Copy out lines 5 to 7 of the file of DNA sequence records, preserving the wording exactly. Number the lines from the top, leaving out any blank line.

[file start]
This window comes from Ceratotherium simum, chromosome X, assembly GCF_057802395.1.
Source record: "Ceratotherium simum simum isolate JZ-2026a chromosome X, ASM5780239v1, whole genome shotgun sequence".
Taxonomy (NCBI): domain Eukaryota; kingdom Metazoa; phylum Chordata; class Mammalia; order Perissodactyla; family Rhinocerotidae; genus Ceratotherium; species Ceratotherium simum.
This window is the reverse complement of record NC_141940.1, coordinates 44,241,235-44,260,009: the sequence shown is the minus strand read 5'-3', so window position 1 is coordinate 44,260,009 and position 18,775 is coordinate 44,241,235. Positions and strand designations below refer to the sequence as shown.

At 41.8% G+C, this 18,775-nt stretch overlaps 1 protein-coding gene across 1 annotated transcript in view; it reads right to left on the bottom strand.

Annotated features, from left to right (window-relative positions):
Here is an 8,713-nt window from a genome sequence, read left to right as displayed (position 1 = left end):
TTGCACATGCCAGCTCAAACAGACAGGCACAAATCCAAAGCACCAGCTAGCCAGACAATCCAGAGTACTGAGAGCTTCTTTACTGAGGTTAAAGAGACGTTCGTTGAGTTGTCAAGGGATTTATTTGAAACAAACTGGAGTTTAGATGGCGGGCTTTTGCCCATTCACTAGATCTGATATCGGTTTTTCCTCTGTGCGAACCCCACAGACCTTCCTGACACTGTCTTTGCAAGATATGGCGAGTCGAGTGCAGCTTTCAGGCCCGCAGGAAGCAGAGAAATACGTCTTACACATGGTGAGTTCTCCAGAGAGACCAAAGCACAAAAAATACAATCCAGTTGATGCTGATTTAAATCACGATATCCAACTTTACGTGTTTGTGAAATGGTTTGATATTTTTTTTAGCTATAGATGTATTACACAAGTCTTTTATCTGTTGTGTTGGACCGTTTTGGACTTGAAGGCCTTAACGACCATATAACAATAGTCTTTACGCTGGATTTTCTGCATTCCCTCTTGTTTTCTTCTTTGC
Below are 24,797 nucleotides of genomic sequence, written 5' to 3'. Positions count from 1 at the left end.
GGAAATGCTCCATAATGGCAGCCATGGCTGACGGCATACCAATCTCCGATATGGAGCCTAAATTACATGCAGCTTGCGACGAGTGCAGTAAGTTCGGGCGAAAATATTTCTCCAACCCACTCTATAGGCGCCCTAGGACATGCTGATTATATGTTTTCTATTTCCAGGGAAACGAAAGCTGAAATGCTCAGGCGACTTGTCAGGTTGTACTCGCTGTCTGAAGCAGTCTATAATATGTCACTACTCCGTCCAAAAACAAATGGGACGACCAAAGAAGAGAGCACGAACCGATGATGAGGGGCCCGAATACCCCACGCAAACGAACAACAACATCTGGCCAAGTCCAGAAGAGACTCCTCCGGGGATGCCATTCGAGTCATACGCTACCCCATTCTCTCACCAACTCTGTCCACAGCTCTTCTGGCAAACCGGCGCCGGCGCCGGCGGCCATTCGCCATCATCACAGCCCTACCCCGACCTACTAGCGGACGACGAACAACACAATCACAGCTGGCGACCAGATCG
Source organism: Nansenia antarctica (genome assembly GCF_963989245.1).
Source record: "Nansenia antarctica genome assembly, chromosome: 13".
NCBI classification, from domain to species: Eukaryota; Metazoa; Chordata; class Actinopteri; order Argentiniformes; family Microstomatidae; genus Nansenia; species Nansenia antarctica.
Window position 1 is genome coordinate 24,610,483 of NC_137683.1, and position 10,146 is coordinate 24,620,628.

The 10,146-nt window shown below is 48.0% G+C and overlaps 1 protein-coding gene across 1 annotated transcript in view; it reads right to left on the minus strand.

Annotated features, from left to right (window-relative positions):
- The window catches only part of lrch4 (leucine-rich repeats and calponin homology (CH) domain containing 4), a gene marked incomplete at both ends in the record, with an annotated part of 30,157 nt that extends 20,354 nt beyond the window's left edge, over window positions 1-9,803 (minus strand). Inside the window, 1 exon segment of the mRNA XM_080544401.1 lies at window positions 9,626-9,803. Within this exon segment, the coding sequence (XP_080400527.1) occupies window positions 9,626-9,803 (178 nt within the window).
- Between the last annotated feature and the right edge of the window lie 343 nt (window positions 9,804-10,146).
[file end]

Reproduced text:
At 41.8% G+C, this 18,775-nt stretch overlaps 1 protein-coding gene across 1 annotated transcript in view; it reads right to left on the bottom strand.

Annotated features, from left to right (window-relative positions):
Here is an 8,713-nt window from a genome sequence, read left to right as displayed (position 1 = left end):